U.S. government creates new programs for data center efficiency and research
Bisnow – January 10
The $2.3 trillion Consolidated Appropriations Act approved last month, which included $900 billion for coronavirus relief, included several provisions to establish a “data center energy practitioner program,” a certification program for experts in data center efficiency. In addition, the federal bill calls for new research on data center energy usage, accounting for “the impact of the combination of cloud platforms, mobile devices, social media, and big data on data center energy usage.”
Climate change causes one-third of flood damages in United States, Stanford study finds
San Francisco Chronicle – January 12
Increasingly strong storms are responsible for more than a third of the nation’s flood costs, swelling the tab by billions of dollars a year as climate change continues to fuel more extreme weather, according to new research at Stanford University. The research, which is among the first to put a price tag on heavier rainfall, found that changing weather and more concentrated rain periods are responsible for $75 billion of the cumulative $199 billion of U.S. flood damage between 1998 and 2017. Many of the losses over that period were in California. This month, the Natural Resources Defense Council and the Association of State Floodplain Managers petitioned the Federal Emergency Management Agency to update its flood maps to better address climate risk and limit the potential for damage.
More than half of Orange County cities appeal to have lower housing allocations, and some argue Santa Ana should have more
Orange County Register – January 9
As the Southern California Association of Governments (SCAG) finalizes housing allocations for the next eight years, half of O.C. cities appeal to have lower allocations, and four cities, including Irvine and Newport Beach, argue that Santa Ana should bear more of the county’s burden by taking a bigger number. In their appeals, which will be heard by SCAG over three days starting January 15, city officials argue that their goals are unachievable for a variety of reasons, including lack of developable land and constraints imposed by fire and earthquake danger zones. The SCAG board will likely take up the numbers in February for the final decision, and cities have until October to draft housing plans that factor in their allocations and submit them to the state.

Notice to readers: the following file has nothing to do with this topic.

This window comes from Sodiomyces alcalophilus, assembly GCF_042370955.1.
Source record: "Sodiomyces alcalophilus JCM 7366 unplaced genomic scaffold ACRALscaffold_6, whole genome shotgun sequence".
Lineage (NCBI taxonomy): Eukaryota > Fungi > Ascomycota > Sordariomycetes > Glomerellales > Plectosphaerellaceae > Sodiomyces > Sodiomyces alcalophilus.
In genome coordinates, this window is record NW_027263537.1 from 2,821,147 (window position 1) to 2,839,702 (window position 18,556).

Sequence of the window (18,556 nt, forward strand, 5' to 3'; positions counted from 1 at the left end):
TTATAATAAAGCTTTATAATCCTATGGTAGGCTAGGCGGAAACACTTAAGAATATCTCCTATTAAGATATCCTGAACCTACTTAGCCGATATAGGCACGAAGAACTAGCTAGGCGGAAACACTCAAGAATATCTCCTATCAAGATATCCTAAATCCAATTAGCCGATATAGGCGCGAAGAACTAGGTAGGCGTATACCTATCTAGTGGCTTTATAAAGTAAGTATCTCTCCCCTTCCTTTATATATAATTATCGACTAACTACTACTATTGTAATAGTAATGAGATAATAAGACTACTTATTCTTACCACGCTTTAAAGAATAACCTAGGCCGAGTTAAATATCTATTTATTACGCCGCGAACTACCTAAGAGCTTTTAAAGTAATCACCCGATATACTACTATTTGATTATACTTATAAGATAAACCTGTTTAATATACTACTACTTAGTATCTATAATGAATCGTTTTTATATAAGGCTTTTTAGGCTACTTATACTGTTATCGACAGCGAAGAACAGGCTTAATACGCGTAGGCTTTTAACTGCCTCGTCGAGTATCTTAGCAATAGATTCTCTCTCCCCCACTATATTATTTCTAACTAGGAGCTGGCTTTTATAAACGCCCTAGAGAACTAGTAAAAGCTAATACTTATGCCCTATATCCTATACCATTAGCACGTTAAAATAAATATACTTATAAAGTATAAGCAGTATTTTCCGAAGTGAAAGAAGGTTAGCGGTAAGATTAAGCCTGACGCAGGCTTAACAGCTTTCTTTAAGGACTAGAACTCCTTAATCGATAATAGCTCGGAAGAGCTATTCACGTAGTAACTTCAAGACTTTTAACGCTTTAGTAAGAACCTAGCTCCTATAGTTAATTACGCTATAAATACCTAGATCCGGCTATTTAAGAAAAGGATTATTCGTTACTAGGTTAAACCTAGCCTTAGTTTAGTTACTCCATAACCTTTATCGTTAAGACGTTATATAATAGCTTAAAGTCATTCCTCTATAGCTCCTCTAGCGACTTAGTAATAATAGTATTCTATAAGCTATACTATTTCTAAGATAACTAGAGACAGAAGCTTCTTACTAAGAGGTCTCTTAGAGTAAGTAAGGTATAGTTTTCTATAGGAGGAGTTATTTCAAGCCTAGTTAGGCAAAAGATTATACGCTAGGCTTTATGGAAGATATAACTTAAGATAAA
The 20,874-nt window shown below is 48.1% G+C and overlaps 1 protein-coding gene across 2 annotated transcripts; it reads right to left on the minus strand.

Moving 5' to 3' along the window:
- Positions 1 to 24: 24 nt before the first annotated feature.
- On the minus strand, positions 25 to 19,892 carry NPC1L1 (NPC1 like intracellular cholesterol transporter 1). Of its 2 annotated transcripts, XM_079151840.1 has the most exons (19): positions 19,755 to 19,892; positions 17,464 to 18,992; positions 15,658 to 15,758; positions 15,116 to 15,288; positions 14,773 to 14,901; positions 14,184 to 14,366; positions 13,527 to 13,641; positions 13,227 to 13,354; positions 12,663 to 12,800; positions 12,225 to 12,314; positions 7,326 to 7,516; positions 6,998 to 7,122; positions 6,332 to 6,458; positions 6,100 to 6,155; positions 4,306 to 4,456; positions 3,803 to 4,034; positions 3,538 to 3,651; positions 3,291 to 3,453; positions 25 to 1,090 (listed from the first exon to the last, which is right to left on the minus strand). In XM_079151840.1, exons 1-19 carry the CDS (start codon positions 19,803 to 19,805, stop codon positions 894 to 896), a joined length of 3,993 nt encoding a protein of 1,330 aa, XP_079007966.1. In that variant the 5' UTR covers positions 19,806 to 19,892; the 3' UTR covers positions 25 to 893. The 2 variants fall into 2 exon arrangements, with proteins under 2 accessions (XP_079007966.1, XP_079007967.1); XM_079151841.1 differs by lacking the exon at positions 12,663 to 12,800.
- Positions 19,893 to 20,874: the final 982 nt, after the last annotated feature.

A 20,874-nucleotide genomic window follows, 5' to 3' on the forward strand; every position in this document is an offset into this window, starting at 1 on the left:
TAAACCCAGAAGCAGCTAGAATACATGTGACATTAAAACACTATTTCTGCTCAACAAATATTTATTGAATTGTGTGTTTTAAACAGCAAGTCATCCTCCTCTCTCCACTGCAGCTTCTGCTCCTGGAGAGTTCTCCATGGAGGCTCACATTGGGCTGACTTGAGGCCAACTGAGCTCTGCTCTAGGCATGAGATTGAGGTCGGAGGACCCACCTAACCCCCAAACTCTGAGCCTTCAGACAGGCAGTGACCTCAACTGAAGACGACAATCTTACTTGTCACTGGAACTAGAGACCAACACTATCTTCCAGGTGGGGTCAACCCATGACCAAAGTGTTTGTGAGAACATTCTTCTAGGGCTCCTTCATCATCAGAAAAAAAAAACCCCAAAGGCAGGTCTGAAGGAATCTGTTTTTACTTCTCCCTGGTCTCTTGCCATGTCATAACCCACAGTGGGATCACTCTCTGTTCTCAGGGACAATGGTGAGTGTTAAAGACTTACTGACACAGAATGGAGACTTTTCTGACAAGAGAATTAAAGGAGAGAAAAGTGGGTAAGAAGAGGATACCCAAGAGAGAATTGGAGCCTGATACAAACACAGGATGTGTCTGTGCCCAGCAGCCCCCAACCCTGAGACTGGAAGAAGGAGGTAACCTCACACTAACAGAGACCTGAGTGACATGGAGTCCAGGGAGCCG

L.A. City Councilman Kevin De Leon calls for 25,000 units for L.A.’s homeless by 2025
Los Angeles Daily News – January 12
L.A. City Councilman Kevin De Leon unveiled a plan this Tuesday, aimed at creating 25,000 dwelling units by 2025 for people experiencing homelessness. An estimated 41,000 people were homeless in the city, as of last January. De Leon introduced nine motions at Tuesday’s council meeting that would create a plan, which he calls “A Way Home,” that would help in reaching the 25,000-unit goal. He said the plan will include “a comprehensive overhaul of outdated, cumbersome city polices and regulations that impede our ability to construct the thousands of safe and affordable housing units we need for our unhoused neighbors living on our streets today.”
Facebook submits new plans for its 59-acre, mixed-use Willow Village development
Palo Alto News – January 12
Last Friday, Facebook and Signature Development Group submitted plans to the City of Menlo Park laying out more details for their new Willow Village development, which will include 1,729 dwelling units, 1.25 million square feet of office, and additional commercial uses. The plan includes mass timber construction technique that is considered far more sustainable than more traditional methods involving concrete and steel. This method is expected to reduce embodied carbon emissions — the amount of carbon used to produce materials — by 52% and save about 27,800 megatons of carbon dioxide emissions. Other environmental efforts include adhering to LEED Gold standards.
Cal State Dominguez Hills earns $1.18 million for greenhouse gas reduction
Daily Breeze – January 6
Cal State Dominguez Hills has received more than $1.18 million in performance payments for its successful efforts in reducing greenhouse gas emissions. The payments come from the Clean Energy Optimization Pilot, a four-year, $20 million effort administered by Southern California Edison. Cal Poly Pomona and five UC campuses and medical centers are also participating in the program. In 2019, CSUDH upgraded its natural gas absorption chillers with electric chillers, and one large natural gas boiler with eight small condensing staged boilers. The data showed a substantial reduction in natural gas usage of 57 percent, and the cooling tower water savings from the reduced thermal load resulted in a drop of 2.8 million gallons in water usage in one year.